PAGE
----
Dmochowski administers his 90-minute, open-book exams over Zoom, where students are encouraged to keep their cameras on and can ask him questions during the exam. While he does not require students to keep their cameras on, citing that not all students have access to web cameras, Dmochowski believes that mandating students be present on Zoom, in conjunction with the strict time limit and open-note format of the exam, prevented cheating. About 95% of the class still chose to keep their cameras on during the duration of the exam.
He holds multiple sittings of the exam to accommodate students in different time zones, with different versions of the exam for those taking it outside the normal class time. Anticipating that students would take advantage of the Internet and supplementary materials, Dmochowski decided to make his exams open-book this semester.
“I think you have to design exams expecting people to use their notes or their books or the Internet, because if you don't, then students might cheat or have an unfair advantage," he said. "In many ways, it ends up being a more real world situation, because, of course, in the real world, we have access to the Internet.”
Dmochowski's open-book exams administered this semester feature more open-ended questions that may require students to look up certain information online, like the density of ethanol, which would have been given to students on a closed-book exam offered in-person.
Similarly, History professor Brent Cebul, who teaches HIST 153: The Transformation of Urban America, administered a 90-minute, open-book exam in one sitting over Zoom during his synchronous class time. Cebul said that students who referred to their notes or readings would struggle to finish the exam due to the strict time limit, and he encouraged students to prepare as they would for an in-person, closed-note exam.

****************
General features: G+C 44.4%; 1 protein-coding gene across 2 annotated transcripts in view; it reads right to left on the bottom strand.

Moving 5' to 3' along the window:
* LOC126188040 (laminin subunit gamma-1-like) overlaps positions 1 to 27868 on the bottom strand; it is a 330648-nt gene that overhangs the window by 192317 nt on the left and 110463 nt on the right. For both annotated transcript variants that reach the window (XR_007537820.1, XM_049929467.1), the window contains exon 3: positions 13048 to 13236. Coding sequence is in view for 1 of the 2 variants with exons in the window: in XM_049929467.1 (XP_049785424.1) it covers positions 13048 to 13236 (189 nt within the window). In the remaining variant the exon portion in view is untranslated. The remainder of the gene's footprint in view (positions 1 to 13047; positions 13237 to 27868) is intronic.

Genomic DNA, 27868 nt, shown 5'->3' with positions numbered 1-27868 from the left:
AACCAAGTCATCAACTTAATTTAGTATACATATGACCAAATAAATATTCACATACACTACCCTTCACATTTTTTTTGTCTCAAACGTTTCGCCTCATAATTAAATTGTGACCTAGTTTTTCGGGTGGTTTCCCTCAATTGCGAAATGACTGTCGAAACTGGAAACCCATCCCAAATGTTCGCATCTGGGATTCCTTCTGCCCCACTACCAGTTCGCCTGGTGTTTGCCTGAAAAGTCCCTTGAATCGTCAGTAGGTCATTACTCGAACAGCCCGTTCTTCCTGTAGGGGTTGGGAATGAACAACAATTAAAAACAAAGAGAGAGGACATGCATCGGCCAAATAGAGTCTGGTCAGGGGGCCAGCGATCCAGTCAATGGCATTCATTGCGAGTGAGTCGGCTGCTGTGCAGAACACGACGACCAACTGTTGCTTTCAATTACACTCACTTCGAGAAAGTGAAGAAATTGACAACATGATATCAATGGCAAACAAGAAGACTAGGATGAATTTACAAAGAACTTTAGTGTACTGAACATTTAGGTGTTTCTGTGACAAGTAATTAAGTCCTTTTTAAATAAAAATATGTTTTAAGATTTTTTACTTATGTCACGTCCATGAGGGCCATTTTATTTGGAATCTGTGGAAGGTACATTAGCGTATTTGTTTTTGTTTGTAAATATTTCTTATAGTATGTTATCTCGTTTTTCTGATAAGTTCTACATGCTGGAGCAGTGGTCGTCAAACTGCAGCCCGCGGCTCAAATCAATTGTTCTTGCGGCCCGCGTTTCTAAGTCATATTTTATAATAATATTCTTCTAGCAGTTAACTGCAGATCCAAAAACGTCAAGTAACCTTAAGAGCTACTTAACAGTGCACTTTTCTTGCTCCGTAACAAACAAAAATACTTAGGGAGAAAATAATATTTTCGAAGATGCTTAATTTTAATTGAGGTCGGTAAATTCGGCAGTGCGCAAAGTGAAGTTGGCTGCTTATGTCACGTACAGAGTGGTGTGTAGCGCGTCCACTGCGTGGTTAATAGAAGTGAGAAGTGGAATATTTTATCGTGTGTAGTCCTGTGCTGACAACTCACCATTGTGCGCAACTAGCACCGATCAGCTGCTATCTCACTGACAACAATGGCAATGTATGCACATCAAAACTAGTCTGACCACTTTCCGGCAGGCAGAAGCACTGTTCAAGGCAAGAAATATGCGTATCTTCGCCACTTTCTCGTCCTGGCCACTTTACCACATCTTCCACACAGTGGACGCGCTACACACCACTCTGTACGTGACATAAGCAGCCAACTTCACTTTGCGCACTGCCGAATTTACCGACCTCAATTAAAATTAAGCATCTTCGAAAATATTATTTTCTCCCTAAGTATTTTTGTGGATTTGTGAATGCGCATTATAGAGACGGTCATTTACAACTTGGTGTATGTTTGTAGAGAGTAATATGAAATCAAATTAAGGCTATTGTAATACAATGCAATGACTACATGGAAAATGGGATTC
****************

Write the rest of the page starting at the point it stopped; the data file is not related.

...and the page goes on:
Because his exams are comprised mostly of free-response questions, Cebul believes cheating on his exams would likely be more difficult than on STEM exams.
“Students are still having to write their own answers, come up with their own arguments about change over time," Cebul said. "I think on some level, there's a degree of insulation in our particular humanistic field, versus something in the harder sciences or math."
Cebul added that one of the primary benefits of administering his exam over Zoom was that students could ask him questions about the free-response prompts to which he could then answer for the entire class at once.
Although CHEM 101 is traditionally graded on a curve, Dmochowski, as well as Cebul, are not using a curved grading system, which they worry could create a “cutthroat” and competitive learning environment.
A rise in cheating for the 2019-2020 year
The Office of Student Conduct reported in its FY 2020 Annual Disciplinary Report that the number of academic integrity violations in the 2019-2020 academic year, which include plagiarism, cheating, and submission of false data, increased by 17% from the previous year.
Case investigations of cheating saw a 72% spike from 52 cases in the 2018-2019 academic year to 89 in the 2019-2020 academic year when classes moved online in the spring. Similarly, case investigations of "unauthorized collaboration/use of another person’s work" nearly doubled from 34 to 63 in the past year. Because exams are taken virtually, however, the number of actual cheating incidents is likely much higher.